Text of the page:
Managing Cross-Cultural Differences - BUSINESS e …

The emergence of a global information infrastructure (GII) hascreatedmore opportunities for multicultural communication in the form of"online communities." By their nature these communities are asdiverse as the technologies of the GII. A commonly held belief is thatthese on-line communities are also naturally democratic and open. As aresult, important issues are being raised concerning how these differentgroups are coping with new technologies and what role factors such asgender and culture p lay in participation in and creation of these newsystems.

3 Situations Where Cross-Cultural Communication Breaks Down

If this is done, religion would no longer remain a cultural barrier to communication.
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Cross cultural communication in business …

, "face work" and genderlect . These theories informedthe analysis of the listserv discussion as well as the examination of othercultural and gender differences in theonline communication process. For cultural comparisons, one groupconsisting of white Americans wascategorized as individualistic, while the other group consisting of AfricanAmerican, Latin American, Asian andAfrican individuals was categorized collectivistic. (For more details onthis categorization scheme, see )


This research goes beyond the question of availability and technicalproficiency to examine cultural andgender differences in communication patterns, and how these differencesspecifically affect who actuallycontrols and directs these on-line discussions.

Cultural barriers hamper effective communication at both personal and professional levels.
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Effects of Cross-cultural Communication, Case of …

Scholars of cross-cultural communication, most notably and , regard Hofstede's dimension ofindividualism as a crucial dimension of variability across cultures. Itis also a key dimension in understanding interpersonal and groupinteraction and communication processes. In an individualistic culture,individuals are loosely integrated with others and values their own selfinterest and that of their immediate family only. In contrast, incollectivistic cultures, individuals re late to larger collectivitiesand groupings and themselves as integrated with the whole.

Cross Cultural Awareness and Communication …

Be it an informal or a corporate setting, a gap is created in the communication between individuals coming from different cultures, as a result of which the message to be conveyed is misinterpreted or not understood.

How Wide is the Gap: Gender Differences across Cultures

Cross-cultural communication can be defined as consisting ofintercultural, multi-domestic, and cross-gender communication orgenderlect communication . Key issues in cross-culturalcommunication research include styles of conflict and negotiation and construction of identity and self-disclosure in interpersonal and group contexts. Incross-cultural communication, meaning and interpretations are derivedboth collectively and individually through inter action: collectively,in the sense that meanings are negotiated between communicators and,individually, because the process of interaction is mediated byindividual perceptions that are subject to one's identity andexpectations which are in turn guided by culture . Thus, it may be argued that the culture in which norms aredeveloped will be reflected in all interactions regardless of thecommunication medium. It has been widely recognized in cross-culturalresearch that people der ive different meaning and often keyinformation, however, from the contextual aspects of the interaction. Consequently, it is critical to determine how suchcultural norms affects communication processes in the context ofmediated communication. Unfortunately, though, while there aresignificant bodies of research on both intercultural and mediatedcommunication, cross-cultural communication via electronic media haslargely been overlooked .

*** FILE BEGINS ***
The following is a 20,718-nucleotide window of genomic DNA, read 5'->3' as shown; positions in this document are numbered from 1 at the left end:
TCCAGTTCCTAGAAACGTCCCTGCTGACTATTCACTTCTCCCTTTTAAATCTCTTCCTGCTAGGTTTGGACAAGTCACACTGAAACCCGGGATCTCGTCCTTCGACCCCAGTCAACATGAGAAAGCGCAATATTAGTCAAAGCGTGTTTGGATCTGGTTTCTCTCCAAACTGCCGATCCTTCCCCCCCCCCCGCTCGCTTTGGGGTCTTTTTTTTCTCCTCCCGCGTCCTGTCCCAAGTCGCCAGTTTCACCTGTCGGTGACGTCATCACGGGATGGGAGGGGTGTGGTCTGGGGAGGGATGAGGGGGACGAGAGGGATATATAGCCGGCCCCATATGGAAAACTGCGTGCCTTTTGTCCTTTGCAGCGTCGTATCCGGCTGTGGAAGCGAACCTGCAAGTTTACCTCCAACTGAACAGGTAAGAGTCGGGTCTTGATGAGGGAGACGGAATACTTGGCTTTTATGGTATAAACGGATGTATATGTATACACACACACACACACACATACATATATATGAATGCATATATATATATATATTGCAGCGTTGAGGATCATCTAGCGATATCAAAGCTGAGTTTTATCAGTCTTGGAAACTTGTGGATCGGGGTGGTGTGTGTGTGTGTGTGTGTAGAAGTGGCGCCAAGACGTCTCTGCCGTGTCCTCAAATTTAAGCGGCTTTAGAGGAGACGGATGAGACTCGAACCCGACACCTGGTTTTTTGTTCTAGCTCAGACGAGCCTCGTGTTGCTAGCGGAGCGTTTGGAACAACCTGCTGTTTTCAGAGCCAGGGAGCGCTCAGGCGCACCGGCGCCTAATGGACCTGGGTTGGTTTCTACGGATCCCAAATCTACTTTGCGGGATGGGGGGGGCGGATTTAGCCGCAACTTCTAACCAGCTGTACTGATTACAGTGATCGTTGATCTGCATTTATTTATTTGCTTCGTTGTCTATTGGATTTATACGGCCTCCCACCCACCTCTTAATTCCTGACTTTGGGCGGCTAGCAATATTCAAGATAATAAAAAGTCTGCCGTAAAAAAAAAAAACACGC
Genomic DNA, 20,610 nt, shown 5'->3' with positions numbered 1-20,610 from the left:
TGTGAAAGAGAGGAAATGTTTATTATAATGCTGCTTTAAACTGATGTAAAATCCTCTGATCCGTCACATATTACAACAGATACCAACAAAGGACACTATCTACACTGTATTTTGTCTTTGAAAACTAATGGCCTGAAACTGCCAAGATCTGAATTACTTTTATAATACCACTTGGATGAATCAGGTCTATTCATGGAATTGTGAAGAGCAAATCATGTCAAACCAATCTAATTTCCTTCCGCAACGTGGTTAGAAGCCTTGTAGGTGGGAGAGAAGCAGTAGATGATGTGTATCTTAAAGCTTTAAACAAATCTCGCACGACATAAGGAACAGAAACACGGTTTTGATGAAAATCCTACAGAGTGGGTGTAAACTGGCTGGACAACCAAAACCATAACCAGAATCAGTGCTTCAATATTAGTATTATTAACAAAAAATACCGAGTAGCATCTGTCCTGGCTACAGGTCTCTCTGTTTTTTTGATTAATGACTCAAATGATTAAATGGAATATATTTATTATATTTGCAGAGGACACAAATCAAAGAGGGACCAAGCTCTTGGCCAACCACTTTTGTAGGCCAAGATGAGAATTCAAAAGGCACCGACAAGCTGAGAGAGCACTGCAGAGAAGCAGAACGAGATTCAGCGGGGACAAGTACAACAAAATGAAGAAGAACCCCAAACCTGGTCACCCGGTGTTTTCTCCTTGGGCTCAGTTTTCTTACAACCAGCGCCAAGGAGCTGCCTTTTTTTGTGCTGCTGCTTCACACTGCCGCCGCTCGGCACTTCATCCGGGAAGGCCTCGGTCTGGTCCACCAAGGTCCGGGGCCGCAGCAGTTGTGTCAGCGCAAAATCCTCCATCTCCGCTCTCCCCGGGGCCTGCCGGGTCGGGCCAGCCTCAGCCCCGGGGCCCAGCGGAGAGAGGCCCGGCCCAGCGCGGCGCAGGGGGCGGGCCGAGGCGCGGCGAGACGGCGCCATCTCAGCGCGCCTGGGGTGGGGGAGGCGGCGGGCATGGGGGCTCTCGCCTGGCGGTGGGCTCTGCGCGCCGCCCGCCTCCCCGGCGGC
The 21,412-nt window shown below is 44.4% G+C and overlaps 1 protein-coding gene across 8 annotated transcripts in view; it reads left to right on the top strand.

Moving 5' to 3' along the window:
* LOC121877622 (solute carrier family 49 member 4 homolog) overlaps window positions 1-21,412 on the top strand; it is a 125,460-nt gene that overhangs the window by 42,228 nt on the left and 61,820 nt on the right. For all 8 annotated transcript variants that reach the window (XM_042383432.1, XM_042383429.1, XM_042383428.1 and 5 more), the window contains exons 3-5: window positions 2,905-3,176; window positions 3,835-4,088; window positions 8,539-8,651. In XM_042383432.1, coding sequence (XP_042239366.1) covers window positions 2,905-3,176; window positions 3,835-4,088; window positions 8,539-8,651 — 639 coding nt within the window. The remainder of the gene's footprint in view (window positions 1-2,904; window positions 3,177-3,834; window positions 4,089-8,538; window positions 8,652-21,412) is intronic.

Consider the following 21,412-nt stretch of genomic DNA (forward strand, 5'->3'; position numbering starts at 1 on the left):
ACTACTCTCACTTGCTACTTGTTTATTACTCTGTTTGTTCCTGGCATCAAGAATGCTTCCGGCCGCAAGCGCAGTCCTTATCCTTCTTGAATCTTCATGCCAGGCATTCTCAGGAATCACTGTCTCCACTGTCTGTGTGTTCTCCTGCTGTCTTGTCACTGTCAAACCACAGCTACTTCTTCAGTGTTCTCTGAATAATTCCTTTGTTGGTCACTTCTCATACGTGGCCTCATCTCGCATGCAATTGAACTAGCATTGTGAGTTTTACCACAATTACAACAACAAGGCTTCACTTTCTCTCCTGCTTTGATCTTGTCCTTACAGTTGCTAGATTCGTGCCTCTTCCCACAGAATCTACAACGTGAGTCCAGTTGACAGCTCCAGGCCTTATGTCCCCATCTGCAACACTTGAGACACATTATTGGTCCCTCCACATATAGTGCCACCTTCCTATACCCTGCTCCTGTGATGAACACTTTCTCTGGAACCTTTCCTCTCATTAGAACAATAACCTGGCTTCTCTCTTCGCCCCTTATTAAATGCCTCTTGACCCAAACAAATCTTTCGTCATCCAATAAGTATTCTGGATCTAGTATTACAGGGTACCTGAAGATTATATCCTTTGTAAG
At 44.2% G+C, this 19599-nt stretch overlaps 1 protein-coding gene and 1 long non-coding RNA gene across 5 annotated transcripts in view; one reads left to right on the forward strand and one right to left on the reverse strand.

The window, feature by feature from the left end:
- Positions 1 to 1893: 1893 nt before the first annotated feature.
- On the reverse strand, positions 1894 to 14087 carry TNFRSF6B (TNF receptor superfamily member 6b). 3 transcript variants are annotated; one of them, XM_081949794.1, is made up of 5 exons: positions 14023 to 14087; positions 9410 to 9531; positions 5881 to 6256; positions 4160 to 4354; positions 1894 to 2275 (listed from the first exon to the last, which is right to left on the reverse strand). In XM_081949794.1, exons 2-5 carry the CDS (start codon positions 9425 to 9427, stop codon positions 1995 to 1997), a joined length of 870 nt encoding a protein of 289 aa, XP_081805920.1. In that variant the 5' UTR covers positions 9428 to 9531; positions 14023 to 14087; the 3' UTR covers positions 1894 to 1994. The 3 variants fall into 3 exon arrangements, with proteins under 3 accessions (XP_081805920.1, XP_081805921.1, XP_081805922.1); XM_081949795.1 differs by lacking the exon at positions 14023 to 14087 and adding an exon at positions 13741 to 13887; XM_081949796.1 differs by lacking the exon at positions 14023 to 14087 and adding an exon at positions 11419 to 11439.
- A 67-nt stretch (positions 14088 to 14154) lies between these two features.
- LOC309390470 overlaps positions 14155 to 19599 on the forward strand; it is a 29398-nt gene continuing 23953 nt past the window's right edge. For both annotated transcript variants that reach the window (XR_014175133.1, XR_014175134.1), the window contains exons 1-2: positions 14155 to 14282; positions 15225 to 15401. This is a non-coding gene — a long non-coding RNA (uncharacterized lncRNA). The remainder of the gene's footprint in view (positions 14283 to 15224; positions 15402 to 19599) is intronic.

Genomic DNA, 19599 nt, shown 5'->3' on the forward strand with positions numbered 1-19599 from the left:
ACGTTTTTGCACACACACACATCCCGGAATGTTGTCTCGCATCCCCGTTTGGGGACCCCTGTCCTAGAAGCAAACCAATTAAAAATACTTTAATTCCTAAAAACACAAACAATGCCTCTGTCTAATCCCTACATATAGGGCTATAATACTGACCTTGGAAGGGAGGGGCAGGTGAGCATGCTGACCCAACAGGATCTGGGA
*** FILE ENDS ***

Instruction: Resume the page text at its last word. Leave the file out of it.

To develop skill and sensitivity in cross-cultural communication

Based on his extensive study of cultures around the world, identified four commondimensions upon which cultures could be compared: (i) or the extent to which lesspowerful members of society accept that power is distributed unequally;(ii) or when thereare clearly defined sex roles with male values of success, money andpossessions as dominant; (iii) or the extent to which people feel threatenedby ambiguity; and (iv) which reflects the relational ties between anindividual and others. Although this researchfocused on cultures of different nations, it can be argued that Hofstede'sfindings can also be applied to avariety of cross-cultural communication situations.